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Grieg Research School in Interdisciplinary Music Studies

Project title: Music performance as aesthetic practices

Project period: Jan 1, 2010 - Dec 31, 2015

Main supervisor: Frode Thorsen

Co-supervisor: Kjell S.Johannessen

 

The project:

 

I investigate knowledge in music performance by analysing instruction and teaching in ensembles conducted by experts. The theoretical framework is ideas taken from Austrian philosopher Ludwig Wittgenstein's philosophy of art and knowledge, and how these are interpreted and continued in Norwegian philosopher Kjell S. Johannessen’s writings on aesthetic practice.

 

The main research question is: What ways of playing constitute aesthetic practices? Specified research questions are: What ways of playing are appreciated, desirable and promoted? What ways of playing are unwanted, ignored or actively eradicated? I have conducted participant observation with video in three music practices: A singer teaching Norwegian vocal folk music as an example of traditional music; a violinist instructing a classical string orchestra, playing among others music by Elgar and Grieg, as an example of western art music; and a big band playing American standards, among others in the style of the Count Basie Orchestra, as an example of jazz/popular music.

 

Wittgenstein's influence in aesthetics has typically been the application of his texts on topics such as meaning as use, rule-following, language-games and family resemblance. Two among several comprehensions of aesthetics, identified in Wittgenstein’s works by Johannessen, are basis for my interest. The first is to draw attention to the use of verbal language in direct encounters with works of art. The second concerns clarifying such language embedded in different types of aesthetic practices, the results are descriptions of the use of words (grammar). In my analysis, however, the end objectives are not the use of verbal language in music performance  practices, but rather sounding ways of playing and singing, constituting the performance practices.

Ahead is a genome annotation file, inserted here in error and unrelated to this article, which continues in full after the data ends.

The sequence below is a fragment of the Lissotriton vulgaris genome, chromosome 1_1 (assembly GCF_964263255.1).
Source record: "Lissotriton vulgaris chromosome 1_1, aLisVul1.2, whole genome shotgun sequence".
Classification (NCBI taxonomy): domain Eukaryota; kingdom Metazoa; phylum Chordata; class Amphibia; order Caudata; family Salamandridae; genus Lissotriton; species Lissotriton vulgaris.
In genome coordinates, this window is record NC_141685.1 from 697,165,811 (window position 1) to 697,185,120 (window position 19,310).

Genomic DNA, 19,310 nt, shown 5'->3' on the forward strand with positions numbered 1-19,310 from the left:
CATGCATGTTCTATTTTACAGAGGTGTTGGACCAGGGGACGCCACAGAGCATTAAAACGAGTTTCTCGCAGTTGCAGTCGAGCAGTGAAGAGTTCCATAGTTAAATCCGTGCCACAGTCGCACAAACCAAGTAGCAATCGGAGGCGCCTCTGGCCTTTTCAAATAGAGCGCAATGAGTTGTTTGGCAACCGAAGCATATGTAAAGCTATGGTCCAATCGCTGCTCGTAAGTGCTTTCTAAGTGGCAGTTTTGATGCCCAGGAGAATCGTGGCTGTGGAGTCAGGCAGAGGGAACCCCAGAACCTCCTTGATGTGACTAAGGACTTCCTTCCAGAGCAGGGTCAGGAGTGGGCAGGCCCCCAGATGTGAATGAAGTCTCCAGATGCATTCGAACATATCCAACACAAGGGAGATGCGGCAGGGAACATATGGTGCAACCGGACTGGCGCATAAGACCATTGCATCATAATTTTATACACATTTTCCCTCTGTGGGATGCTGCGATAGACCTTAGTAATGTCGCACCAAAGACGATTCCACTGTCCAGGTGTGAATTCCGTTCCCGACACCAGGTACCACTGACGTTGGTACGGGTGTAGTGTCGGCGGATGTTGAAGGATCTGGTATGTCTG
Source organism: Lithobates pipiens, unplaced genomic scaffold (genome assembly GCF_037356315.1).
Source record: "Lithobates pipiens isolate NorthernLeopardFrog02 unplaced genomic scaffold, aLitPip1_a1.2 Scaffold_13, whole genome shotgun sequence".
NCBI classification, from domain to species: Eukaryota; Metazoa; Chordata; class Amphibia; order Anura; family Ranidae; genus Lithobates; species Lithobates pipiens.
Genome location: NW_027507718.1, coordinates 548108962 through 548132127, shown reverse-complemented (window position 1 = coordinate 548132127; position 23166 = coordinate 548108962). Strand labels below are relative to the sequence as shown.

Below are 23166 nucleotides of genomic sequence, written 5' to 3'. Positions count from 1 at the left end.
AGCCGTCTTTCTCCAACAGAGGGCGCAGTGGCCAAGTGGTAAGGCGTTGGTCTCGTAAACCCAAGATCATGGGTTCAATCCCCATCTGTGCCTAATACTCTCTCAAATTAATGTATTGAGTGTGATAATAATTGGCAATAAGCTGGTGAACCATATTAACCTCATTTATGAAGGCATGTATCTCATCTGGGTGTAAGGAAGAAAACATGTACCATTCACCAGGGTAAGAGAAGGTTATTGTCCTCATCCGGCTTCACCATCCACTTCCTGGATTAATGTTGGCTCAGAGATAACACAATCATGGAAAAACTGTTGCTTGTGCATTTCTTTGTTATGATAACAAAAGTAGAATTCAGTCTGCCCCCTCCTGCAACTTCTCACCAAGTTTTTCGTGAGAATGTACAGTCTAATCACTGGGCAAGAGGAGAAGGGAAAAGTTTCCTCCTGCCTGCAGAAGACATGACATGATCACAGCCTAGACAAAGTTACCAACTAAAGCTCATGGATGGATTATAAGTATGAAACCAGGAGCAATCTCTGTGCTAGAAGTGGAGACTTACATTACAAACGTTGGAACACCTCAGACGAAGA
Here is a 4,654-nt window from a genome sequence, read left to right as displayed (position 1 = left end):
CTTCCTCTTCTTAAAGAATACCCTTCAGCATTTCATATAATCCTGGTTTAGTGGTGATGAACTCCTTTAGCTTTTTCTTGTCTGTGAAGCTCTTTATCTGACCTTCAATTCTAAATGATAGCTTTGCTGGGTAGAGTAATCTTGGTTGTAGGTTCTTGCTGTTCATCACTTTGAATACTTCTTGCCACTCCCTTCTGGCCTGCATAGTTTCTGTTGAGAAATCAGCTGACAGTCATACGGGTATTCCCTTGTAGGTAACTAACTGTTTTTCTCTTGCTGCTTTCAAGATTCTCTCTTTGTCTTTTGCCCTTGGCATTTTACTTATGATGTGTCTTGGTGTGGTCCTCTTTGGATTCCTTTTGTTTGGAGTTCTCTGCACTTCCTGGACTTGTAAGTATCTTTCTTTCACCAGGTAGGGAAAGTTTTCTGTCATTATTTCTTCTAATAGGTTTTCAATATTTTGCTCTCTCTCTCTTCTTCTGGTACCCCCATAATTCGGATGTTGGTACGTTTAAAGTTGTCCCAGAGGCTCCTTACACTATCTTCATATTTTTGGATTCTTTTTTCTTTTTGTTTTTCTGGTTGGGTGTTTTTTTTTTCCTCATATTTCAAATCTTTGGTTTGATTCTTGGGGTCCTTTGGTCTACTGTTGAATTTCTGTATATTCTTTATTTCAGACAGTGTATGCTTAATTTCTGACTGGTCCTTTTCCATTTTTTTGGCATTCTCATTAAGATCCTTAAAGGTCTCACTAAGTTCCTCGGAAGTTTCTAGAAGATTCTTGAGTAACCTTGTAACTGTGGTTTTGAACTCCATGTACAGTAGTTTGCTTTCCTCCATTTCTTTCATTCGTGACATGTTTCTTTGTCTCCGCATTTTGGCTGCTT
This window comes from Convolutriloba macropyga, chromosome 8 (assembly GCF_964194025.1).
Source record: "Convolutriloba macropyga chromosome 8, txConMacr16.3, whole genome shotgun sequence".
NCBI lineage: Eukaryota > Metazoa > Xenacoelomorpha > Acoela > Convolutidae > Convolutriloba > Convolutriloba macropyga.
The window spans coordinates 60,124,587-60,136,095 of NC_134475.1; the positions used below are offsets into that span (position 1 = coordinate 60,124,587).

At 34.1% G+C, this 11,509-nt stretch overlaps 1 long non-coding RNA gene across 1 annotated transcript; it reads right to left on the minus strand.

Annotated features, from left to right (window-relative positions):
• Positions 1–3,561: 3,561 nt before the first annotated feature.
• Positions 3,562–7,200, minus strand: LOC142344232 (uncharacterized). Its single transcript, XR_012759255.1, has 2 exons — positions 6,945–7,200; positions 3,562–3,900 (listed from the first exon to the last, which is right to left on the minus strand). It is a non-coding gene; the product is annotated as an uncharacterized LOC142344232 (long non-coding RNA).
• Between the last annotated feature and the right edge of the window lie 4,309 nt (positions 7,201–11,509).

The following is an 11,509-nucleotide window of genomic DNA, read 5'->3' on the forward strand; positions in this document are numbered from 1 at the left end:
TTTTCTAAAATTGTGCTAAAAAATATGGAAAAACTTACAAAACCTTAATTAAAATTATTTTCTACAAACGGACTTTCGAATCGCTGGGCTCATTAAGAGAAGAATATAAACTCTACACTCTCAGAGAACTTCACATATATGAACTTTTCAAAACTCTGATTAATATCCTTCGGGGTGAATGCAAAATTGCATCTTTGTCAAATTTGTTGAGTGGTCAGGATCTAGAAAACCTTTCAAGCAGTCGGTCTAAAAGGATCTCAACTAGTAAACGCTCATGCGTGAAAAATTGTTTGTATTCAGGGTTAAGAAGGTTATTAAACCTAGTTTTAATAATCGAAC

Wittgenstein relocated the domain of aesthetics from essentialist reflection on art and the beautiful, detached from direct meetings with artistic expressions, towards looking at how verbal language is used in aesthetic basic situations, “…on the enormously complicated situation in which the aesthetic expression [word] has a place, in which the expression [word] itself has a negligible place,” as Wittgenstein put it in 1938 (LCA, 1.5). In my participant observation studies in music performance practices, my interest is further distanced from the traditional aesthetic interest aimed at essence, via an interest in language in dealings with art, to a diversity of ostensive definitions of exemplary ways of playing.

 

 

 

LCA: Wittgenstein, Ludwig (1996 [1938]) Lectures and Conversations on Aesthetics, Psychology and Religious Belief. Blackwell, Oxford.

 

 

Tom Eide Osa  is Associate Professor in music education at The Grieg Academy, University of Bergen. Research interests: Knowledge in music performance, aesthetics, epistemology, Ludwig Wittgenstein, music performance education. Member of Research group for Wittgenstein-related studies (University of Bergen) and GAME – The Grieg Academy Music Education research group (Bergen University College). Publications: <www.cristin.no>